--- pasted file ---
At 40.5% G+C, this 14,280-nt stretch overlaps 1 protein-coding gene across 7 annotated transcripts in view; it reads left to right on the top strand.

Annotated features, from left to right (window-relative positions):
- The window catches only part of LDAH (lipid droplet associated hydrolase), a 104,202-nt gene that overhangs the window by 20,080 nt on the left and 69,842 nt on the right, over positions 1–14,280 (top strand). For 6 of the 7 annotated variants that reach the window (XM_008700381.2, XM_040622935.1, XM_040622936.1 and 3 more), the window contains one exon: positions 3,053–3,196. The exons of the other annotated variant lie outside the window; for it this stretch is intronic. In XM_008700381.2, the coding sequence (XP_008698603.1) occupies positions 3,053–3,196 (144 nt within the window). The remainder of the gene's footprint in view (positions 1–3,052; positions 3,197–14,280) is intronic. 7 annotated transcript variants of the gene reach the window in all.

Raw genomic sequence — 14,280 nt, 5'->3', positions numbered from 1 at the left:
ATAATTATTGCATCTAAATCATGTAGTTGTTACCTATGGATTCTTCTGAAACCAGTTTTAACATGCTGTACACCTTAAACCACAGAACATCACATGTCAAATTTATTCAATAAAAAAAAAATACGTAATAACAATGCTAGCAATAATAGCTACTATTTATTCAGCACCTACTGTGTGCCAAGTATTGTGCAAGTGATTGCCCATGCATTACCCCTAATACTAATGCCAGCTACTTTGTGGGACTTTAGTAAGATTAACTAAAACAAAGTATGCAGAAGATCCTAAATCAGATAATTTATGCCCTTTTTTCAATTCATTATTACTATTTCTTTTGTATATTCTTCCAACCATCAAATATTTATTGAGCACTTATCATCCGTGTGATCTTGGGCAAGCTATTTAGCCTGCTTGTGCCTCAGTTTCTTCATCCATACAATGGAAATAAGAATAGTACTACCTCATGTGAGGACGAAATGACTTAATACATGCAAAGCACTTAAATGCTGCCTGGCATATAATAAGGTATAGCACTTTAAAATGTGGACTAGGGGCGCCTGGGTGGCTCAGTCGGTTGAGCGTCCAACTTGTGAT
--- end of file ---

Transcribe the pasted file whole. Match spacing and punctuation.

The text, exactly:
At 40.5% G+C, this 14,280-nt stretch overlaps 1 protein-coding gene across 7 annotated transcripts in view; it reads left to right on the top strand.

Annotated features, from left to right (window-relative positions):
- The window catches only part of LDAH (lipid droplet associated hydrolase), a 104,202-nt gene that overhangs the window by 20,080 nt on the left and 69,842 nt on the right, over positions 1–14,280 (top strand). For 6 of the 7 annotated variants that reach the window (XM_008700381.2, XM_040622935.1, XM_040622936.1 and 3 more), the window contains one exon: positions 3,053–3,196. The exons of the other annotated variant lie outside the window; for it this stretch is intronic. In XM_008700381.2, the coding sequence (XP_008698603.1) occupies positions 3,053–3,196 (144 nt within the window). The remainder of the gene's footprint in view (positions 1–3,052; positions 3,197–14,280) is intronic. 7 annotated transcript variants of the gene reach the window in all.

Raw genomic sequence — 14,280 nt, 5'->3', positions numbered from 1 at the left:
ATAATTATTGCATCTAAATCATGTAGTTGTTACCTATGGATTCTTCTGAAACCAGTTTTAACATGCTGTACACCTTAAACCACAGAACATCACATGTCAAATTTATTCAATAAAAAAAAAATACGTAATAACAATGCTAGCAATAATAGCTACTATTTATTCAGCACCTACTGTGTGCCAAGTATTGTGCAAGTGATTGCCCATGCATTACCCCTAATACTAATGCCAGCTACTTTGTGGGACTTTAGTAAGATTAACTAAAACAAAGTATGCAGAAGATCCTAAATCAGATAATTTATGCCCTTTTTTCAATTCATTATTACTATTTCTTTTGTATATTCTTCCAACCATCAAATATTTATTGAGCACTTATCATCCGTGTGATCTTGGGCAAGCTATTTAGCCTGCTTGTGCCTCAGTTTCTTCATCCATACAATGGAAATAAGAATAGTACTACCTCATGTGAGGACGAAATGACTTAATACATGCAAAGCACTTAAATGCTGCCTGGCATATAATAAGGTATAGCACTTTAAAATGTGGACTAGGGGCGCCTGGGTGGCTCAGTCGGTTGAGCGTCCAACTTGTGAT